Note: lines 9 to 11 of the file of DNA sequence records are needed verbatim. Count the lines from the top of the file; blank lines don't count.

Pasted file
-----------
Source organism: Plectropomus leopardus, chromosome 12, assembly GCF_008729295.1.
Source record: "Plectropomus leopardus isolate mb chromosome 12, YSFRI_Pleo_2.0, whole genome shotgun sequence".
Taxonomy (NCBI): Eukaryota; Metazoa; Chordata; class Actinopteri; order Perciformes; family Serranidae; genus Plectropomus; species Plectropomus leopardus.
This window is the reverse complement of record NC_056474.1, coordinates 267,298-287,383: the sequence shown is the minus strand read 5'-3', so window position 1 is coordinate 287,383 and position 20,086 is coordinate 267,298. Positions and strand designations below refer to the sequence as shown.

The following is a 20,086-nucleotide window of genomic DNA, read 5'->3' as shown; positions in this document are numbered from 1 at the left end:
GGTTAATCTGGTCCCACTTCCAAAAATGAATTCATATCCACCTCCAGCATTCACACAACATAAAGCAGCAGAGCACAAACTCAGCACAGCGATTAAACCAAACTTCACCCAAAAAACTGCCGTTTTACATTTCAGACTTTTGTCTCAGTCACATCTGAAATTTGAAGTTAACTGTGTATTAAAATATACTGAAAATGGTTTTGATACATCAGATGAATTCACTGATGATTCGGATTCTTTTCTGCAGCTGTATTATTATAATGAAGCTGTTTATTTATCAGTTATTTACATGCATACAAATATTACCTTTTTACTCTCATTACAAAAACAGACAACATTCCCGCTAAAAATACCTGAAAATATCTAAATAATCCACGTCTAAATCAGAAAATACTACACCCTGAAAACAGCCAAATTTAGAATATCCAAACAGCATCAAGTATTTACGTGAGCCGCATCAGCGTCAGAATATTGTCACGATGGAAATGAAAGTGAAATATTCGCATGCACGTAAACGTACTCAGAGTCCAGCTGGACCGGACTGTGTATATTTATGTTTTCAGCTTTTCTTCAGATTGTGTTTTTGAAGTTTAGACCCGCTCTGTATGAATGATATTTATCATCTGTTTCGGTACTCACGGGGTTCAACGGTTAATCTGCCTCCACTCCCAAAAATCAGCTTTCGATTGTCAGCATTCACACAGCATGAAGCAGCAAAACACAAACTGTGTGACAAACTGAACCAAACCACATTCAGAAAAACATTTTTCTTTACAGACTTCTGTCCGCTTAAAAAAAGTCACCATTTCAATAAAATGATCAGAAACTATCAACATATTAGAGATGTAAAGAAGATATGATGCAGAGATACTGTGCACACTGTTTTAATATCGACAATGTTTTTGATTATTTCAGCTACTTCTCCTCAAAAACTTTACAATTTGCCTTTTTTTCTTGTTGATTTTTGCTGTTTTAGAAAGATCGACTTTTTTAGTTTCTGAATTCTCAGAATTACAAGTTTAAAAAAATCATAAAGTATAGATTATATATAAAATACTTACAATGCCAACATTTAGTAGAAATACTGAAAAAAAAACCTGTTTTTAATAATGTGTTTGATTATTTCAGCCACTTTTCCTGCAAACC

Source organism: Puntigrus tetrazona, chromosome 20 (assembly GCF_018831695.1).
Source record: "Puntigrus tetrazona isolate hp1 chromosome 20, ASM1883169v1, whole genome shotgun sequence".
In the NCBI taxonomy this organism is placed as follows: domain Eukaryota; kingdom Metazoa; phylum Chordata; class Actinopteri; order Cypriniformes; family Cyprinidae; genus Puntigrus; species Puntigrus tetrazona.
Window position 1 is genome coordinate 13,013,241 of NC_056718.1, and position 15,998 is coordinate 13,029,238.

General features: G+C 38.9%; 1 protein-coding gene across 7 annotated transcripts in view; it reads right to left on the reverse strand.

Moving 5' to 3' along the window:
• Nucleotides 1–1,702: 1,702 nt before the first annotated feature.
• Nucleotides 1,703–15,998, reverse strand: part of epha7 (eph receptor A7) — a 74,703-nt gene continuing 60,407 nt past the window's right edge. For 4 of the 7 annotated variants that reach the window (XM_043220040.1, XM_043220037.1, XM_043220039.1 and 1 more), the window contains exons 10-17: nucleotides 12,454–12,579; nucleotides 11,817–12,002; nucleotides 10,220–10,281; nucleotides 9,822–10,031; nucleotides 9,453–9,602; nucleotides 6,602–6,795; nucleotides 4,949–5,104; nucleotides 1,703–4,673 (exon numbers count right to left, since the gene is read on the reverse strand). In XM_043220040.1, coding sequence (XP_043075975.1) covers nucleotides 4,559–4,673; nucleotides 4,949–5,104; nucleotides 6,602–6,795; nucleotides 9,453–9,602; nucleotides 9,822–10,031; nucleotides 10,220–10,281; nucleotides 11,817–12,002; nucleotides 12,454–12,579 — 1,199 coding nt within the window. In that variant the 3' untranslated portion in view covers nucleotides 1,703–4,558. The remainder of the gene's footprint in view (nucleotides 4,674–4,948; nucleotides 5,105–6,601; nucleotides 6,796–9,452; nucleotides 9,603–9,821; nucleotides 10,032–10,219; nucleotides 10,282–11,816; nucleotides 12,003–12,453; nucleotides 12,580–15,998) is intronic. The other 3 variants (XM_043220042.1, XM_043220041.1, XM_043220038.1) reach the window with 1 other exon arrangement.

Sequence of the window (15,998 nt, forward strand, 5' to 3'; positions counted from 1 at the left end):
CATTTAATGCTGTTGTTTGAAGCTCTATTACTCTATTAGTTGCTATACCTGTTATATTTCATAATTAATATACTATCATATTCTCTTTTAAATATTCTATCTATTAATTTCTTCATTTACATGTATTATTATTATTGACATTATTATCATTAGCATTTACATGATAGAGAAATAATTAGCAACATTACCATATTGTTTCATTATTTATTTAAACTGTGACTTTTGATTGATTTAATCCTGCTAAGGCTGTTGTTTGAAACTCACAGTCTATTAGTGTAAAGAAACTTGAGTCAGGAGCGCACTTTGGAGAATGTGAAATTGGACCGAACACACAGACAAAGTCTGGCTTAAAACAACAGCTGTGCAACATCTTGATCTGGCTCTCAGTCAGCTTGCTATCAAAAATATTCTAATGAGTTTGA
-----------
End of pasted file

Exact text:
In the NCBI taxonomy this organism is placed as follows: domain Eukaryota; kingdom Metazoa; phylum Chordata; class Actinopteri; order Cypriniformes; family Cyprinidae; genus Puntigrus; species Puntigrus tetrazona.
Window position 1 is genome coordinate 13,013,241 of NC_056718.1, and position 15,998 is coordinate 13,029,238.

General features: G+C 38.9%; 1 protein-coding gene across 7 annotated transcripts in view; it reads right to left on the reverse strand.